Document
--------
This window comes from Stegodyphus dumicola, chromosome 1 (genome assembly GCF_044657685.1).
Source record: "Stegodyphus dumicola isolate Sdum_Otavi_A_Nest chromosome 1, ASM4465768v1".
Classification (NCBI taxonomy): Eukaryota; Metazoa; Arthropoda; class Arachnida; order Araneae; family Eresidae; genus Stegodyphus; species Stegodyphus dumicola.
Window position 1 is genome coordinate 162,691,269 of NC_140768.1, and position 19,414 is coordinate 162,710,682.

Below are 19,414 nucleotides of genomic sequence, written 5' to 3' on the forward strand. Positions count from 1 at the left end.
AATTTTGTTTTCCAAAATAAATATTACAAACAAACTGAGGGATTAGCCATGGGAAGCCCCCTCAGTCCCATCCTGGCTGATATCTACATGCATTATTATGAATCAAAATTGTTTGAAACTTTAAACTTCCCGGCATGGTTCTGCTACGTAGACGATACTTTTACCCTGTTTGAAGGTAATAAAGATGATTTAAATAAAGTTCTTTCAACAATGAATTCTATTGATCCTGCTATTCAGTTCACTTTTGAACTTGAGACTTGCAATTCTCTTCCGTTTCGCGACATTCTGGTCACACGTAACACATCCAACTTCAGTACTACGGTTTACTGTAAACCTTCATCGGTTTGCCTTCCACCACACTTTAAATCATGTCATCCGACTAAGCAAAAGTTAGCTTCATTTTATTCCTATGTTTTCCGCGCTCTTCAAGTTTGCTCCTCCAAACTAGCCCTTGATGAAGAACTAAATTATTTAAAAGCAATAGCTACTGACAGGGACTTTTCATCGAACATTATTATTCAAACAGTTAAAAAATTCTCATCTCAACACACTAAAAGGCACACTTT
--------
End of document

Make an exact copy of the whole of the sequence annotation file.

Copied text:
This window comes from Stegodyphus dumicola, chromosome 1 (genome assembly GCF_044657685.1).
Source record: "Stegodyphus dumicola isolate Sdum_Otavi_A_Nest chromosome 1, ASM4465768v1".
Classification (NCBI taxonomy): Eukaryota; Metazoa; Arthropoda; class Arachnida; order Araneae; family Eresidae; genus Stegodyphus; species Stegodyphus dumicola.
Window position 1 is genome coordinate 162,691,269 of NC_140768.1, and position 19,414 is coordinate 162,710,682.

Below are 19,414 nucleotides of genomic sequence, written 5' to 3' on the forward strand. Positions count from 1 at the left end.
AATTTTGTTTTCCAAAATAAATATTACAAACAAACTGAGGGATTAGCCATGGGAAGCCCCCTCAGTCCCATCCTGGCTGATATCTACATGCATTATTATGAATCAAAATTGTTTGAAACTTTAAACTTCCCGGCATGGTTCTGCTACGTAGACGATACTTTTACCCTGTTTGAAGGTAATAAAGATGATTTAAATAAAGTTCTTTCAACAATGAATTCTATTGATCCTGCTATTCAGTTCACTTTTGAACTTGAGACTTGCAATTCTCTTCCGTTTCGCGACATTCTGGTCACACGTAACACATCCAACTTCAGTACTACGGTTTACTGTAAACCTTCATCGGTTTGCCTTCCACCACACTTTAAATCATGTCATCCGACTAAGCAAAAGTTAGCTTCATTTTATTCCTATGTTTTCCGCGCTCTTCAAGTTTGCTCCTCCAAACTAGCCCTTGATGAAGAACTAAATTATTTAAAAGCAATAGCTACTGACAGGGACTTTTCATCGAACATTATTATTCAAACAGTTAAAAAATTCTCATCTCAACACACTAAAAGGCACACTTT